Articles Posted in WARN Act

After experiencing a struggling economy for the past few years, many people have been either directly or indirectly affected by mass layoffs. Whether you have been laid off or know someone who has, you know how difficult it can be for those who have lost their job. However, the companies or organizations conducting the terminations do not always act according to the law. If you have questions about your rights after being terminated from your employment, contact an experienced Tennessee employment lawyer.

Earlier this month Vanderbilt University Medical Center (VUMC), Middle Tennessee’s largest private employer, terminated over 300 employees. It is expected that more terminations are to come. VUMC executives have stated that budget cuts as well as a downturn in the health care industry were a large basis for the layoffs.

However, a team of attorneys is looking into the criteria used to determine who exactly would be laid off. The attorneys are expected to closely analyze certain aspects of those terminated including race, age, and use of family medical leave. The attorneys have stated that they will investigate “discrepancies” in the layoffs based on both federal and state laws enacted to protect employees. They have advised that a class-action lawsuit could be possible against VUMC.

Beginning in April, Vanderbilt stopped allowing hourly employees to accrue vacation time. This prohibition lasted up until the terminations occurred. The attorneys have stated that not allowing the employees to accrue vacation time for a period of time may be a large liability. The lead attorney Jerry Martin stated, “We have reason to believe that the announcement and the reasons given to the employees back in the spring about the inability to accrue vacation time was not fully transparent, nor was Vanderbilt fully forthcoming about how it found itself in that situation.”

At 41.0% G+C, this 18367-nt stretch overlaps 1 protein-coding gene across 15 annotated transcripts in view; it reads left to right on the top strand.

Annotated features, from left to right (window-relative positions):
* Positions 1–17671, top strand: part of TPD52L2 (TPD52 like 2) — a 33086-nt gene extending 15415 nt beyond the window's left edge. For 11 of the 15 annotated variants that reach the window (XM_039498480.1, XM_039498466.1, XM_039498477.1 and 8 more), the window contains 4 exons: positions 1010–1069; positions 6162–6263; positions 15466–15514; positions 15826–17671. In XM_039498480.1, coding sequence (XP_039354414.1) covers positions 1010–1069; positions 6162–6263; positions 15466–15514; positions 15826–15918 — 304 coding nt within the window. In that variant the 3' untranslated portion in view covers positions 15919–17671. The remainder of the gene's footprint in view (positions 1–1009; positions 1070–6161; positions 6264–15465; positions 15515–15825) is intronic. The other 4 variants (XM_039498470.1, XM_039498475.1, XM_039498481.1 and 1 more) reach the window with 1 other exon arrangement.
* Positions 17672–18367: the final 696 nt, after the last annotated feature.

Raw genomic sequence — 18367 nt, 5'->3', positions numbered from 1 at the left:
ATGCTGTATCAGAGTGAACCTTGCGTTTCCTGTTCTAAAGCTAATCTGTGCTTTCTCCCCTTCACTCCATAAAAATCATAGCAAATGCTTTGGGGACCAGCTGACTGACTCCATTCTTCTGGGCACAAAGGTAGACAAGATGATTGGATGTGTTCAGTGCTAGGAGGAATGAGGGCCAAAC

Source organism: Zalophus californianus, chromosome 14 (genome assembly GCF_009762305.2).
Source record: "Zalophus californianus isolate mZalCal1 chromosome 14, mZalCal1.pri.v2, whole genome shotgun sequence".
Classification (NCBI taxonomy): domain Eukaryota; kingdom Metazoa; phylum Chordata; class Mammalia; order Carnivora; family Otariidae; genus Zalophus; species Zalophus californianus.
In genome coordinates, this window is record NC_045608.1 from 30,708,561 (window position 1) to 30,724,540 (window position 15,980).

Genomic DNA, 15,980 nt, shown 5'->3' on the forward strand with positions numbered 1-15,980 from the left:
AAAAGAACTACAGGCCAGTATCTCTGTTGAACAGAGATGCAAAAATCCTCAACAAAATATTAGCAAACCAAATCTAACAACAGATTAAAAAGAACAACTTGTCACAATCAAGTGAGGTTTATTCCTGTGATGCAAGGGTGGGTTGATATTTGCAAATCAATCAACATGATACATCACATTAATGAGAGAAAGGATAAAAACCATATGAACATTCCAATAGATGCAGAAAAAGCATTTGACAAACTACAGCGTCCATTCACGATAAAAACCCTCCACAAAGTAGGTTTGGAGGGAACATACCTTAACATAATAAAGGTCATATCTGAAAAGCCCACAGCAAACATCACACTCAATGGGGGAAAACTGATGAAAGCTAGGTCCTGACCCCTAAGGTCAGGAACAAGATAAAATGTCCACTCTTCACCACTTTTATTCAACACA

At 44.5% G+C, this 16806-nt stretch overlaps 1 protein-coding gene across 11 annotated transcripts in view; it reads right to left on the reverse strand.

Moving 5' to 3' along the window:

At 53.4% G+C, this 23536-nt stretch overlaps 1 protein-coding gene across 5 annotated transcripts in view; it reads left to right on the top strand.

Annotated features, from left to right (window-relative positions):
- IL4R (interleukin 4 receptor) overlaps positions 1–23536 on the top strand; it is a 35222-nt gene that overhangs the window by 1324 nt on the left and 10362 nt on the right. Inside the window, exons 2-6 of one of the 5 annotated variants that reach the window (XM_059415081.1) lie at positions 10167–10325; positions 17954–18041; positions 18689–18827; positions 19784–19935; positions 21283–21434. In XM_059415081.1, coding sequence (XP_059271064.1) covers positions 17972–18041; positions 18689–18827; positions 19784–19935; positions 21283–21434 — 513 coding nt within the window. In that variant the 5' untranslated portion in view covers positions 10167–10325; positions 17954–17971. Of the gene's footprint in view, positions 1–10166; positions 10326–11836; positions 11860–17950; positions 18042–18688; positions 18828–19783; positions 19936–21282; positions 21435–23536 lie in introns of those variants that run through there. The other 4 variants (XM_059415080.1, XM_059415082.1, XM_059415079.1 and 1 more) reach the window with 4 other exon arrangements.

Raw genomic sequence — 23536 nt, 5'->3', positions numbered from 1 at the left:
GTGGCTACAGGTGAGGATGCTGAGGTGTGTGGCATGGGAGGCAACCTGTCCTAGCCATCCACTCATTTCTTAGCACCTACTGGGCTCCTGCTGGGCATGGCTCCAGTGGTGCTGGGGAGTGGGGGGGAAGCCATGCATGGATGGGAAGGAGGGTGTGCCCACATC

Recently, VUMC Vice Chancellor of Health Affairs Jeff Balser sent out a memorandum to all employees outlining the reasoning for a potential reduction in staff. Claiming that the health care bubble had popped, Balser said that VUMC is experiencing declining reimbursements for services to patients insured by Medicare and Medicaid as well as declining support for research.

One of those terminated was 52-year-old Roger Sparks. He said that he was just handed a letter of termination after working at VUMC for nearly 20 years. According to Sparks, the letter said that the termination had to do with budgetary concerns as well as work performance. Sparks stated that he believes that the termination is a result of possible age discrimination. Sparks stated that he had not received any prior notices indicating poor work performance.

Vanderbilt has not commented on the workers’ allegations of possible wrongdoing or the potential legal action. This will be an interesting case to monitor as time goes on. With more jobs cuts to come at VUMC, there is a greater chance of potential legal action against Vanderbilt.
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In Tennessee and all across the country due to the economy and other problems many companies and businesses have been forced to have major layoffs in an effort to save money and to avoid other business troubles. This means that many Tennessee employees may be affected by these layoffs. It is important as a Tennessee employee that you know about the Worker Adjustment and Retraining Notification Act or WARN act and what your rights are if you lose your job due to a layoff or business closing. If this has happened to you or someone you work with, you should speak to a Tennessee employment lawyer right away for more information about your rights.